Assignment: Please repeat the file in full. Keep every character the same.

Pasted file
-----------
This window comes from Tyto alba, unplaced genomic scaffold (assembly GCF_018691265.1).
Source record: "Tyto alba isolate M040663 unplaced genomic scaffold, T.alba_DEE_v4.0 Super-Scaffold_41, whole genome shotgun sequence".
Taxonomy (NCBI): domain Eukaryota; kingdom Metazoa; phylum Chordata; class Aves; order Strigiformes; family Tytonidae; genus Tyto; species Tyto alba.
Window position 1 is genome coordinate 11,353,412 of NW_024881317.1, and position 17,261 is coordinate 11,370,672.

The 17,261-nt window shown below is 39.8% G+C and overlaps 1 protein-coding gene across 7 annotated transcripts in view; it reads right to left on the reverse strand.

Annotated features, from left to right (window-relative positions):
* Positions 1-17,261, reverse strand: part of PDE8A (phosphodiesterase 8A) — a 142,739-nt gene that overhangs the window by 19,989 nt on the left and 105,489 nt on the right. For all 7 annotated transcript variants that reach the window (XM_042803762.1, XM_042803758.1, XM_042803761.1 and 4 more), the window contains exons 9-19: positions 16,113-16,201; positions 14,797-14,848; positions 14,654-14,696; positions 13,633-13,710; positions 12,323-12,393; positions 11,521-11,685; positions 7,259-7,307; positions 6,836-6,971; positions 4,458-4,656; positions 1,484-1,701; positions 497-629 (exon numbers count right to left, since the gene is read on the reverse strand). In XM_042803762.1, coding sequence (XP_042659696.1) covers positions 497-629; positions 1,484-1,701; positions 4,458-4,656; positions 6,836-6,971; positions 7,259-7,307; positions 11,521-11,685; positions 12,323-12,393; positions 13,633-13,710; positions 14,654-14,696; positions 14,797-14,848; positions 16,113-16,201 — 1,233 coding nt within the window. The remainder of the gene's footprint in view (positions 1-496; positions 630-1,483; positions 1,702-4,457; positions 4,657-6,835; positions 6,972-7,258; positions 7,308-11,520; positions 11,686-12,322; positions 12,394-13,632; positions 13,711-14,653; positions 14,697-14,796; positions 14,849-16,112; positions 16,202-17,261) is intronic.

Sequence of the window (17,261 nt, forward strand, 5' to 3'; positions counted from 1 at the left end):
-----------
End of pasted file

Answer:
This window comes from Tyto alba, unplaced genomic scaffold (assembly GCF_018691265.1).
Source record: "Tyto alba isolate M040663 unplaced genomic scaffold, T.alba_DEE_v4.0 Super-Scaffold_41, whole genome shotgun sequence".
Taxonomy (NCBI): domain Eukaryota; kingdom Metazoa; phylum Chordata; class Aves; order Strigiformes; family Tytonidae; genus Tyto; species Tyto alba.
Window position 1 is genome coordinate 11,353,412 of NW_024881317.1, and position 17,261 is coordinate 11,370,672.

The 17,261-nt window shown below is 39.8% G+C and overlaps 1 protein-coding gene across 7 annotated transcripts in view; it reads right to left on the reverse strand.

Annotated features, from left to right (window-relative positions):
* Positions 1-17,261, reverse strand: part of PDE8A (phosphodiesterase 8A) — a 142,739-nt gene that overhangs the window by 19,989 nt on the left and 105,489 nt on the right. For all 7 annotated transcript variants that reach the window (XM_042803762.1, XM_042803758.1, XM_042803761.1 and 4 more), the window contains exons 9-19: positions 16,113-16,201; positions 14,797-14,848; positions 14,654-14,696; positions 13,633-13,710; positions 12,323-12,393; positions 11,521-11,685; positions 7,259-7,307; positions 6,836-6,971; positions 4,458-4,656; positions 1,484-1,701; positions 497-629 (exon numbers count right to left, since the gene is read on the reverse strand). In XM_042803762.1, coding sequence (XP_042659696.1) covers positions 497-629; positions 1,484-1,701; positions 4,458-4,656; positions 6,836-6,971; positions 7,259-7,307; positions 11,521-11,685; positions 12,323-12,393; positions 13,633-13,710; positions 14,654-14,696; positions 14,797-14,848; positions 16,113-16,201 — 1,233 coding nt within the window. The remainder of the gene's footprint in view (positions 1-496; positions 630-1,483; positions 1,702-4,457; positions 4,657-6,835; positions 6,972-7,258; positions 7,308-11,520; positions 11,686-12,322; positions 12,394-13,632; positions 13,711-14,653; positions 14,697-14,796; positions 14,849-16,112; positions 16,202-17,261) is intronic.

Sequence of the window (17,261 nt, forward strand, 5' to 3'; positions counted from 1 at the left end):